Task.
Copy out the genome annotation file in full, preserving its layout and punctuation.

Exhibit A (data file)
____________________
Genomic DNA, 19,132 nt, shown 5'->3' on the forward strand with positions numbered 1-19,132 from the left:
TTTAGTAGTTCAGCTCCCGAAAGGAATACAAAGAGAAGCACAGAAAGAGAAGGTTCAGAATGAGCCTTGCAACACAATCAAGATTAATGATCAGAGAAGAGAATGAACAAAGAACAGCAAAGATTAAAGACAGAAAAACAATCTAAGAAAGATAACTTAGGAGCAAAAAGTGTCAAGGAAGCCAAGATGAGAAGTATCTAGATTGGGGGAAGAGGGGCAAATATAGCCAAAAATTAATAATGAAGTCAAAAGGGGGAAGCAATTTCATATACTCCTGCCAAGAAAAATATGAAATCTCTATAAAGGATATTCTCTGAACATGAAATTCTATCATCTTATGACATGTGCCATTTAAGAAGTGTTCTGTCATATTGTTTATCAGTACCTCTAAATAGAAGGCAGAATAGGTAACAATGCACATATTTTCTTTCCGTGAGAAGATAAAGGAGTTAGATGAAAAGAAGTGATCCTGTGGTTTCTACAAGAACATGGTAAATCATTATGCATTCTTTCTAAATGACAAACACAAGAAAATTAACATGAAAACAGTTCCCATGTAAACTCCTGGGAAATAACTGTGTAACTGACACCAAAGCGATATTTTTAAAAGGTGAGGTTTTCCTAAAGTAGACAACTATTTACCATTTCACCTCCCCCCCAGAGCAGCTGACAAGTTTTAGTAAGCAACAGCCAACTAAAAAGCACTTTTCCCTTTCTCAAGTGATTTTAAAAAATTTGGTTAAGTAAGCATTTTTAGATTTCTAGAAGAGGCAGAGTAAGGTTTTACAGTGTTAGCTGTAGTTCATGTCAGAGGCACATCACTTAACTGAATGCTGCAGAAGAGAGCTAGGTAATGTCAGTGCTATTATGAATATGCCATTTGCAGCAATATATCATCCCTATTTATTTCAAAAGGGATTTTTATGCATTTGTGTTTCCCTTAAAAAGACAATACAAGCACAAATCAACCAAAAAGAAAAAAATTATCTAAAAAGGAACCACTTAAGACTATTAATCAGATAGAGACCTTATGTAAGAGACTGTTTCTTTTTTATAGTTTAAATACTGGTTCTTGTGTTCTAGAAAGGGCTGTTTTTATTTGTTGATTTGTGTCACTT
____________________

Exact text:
Genomic DNA, 19,132 nt, shown 5'->3' on the forward strand with positions numbered 1-19,132 from the left:
TTTAGTAGTTCAGCTCCCGAAAGGAATACAAAGAGAAGCACAGAAAGAGAAGGTTCAGAATGAGCCTTGCAACACAATCAAGATTAATGATCAGAGAAGAGAATGAACAAAGAACAGCAAAGATTAAAGACAGAAAAACAATCTAAGAAAGATAACTTAGGAGCAAAAAGTGTCAAGGAAGCCAAGATGAGAAGTATCTAGATTGGGGGAAGAGGGGCAAATATAGCCAAAAATTAATAATGAAGTCAAAAGGGGGAAGCAATTTCATATACTCCTGCCAAGAAAAATATGAAATCTCTATAAAGGATATTCTCTGAACATGAAATTCTATCATCTTATGACATGTGCCATTTAAGAAGTGTTCTGTCATATTGTTTATCAGTACCTCTAAATAGAAGGCAGAATAGGTAACAATGCACATATTTTCTTTCCGTGAGAAGATAAAGGAGTTAGATGAAAAGAAGTGATCCTGTGGTTTCTACAAGAACATGGTAAATCATTATGCATTCTTTCTAAATGACAAACACAAGAAAATTAACATGAAAACAGTTCCCATGTAAACTCCTGGGAAATAACTGTGTAACTGACACCAAAGCGATATTTTTAAAAGGTGAGGTTTTCCTAAAGTAGACAACTATTTACCATTTCACCTCCCCCCCAGAGCAGCTGACAAGTTTTAGTAAGCAACAGCCAACTAAAAAGCACTTTTCCCTTTCTCAAGTGATTTTAAAAAATTTGGTTAAGTAAGCATTTTTAGATTTCTAGAAGAGGCAGAGTAAGGTTTTACAGTGTTAGCTGTAGTTCATGTCAGAGGCACATCACTTAACTGAATGCTGCAGAAGAGAGCTAGGTAATGTCAGTGCTATTATGAATATGCCATTTGCAGCAATATATCATCCCTATTTATTTCAAAAGGGATTTTTATGCATTTGTGTTTCCCTTAAAAAGACAATACAAGCACAAATCAACCAAAAAGAAAAAAATTATCTAAAAAGGAACCACTTAAGACTATTAATCAGATAGAGACCTTATGTAAGAGACTGTTTCTTTTTTATAGTTTAAATACTGGTTCTTGTGTTCTAGAAAGGGCTGTTTTTATTTGTTGATTTGTGTCACTT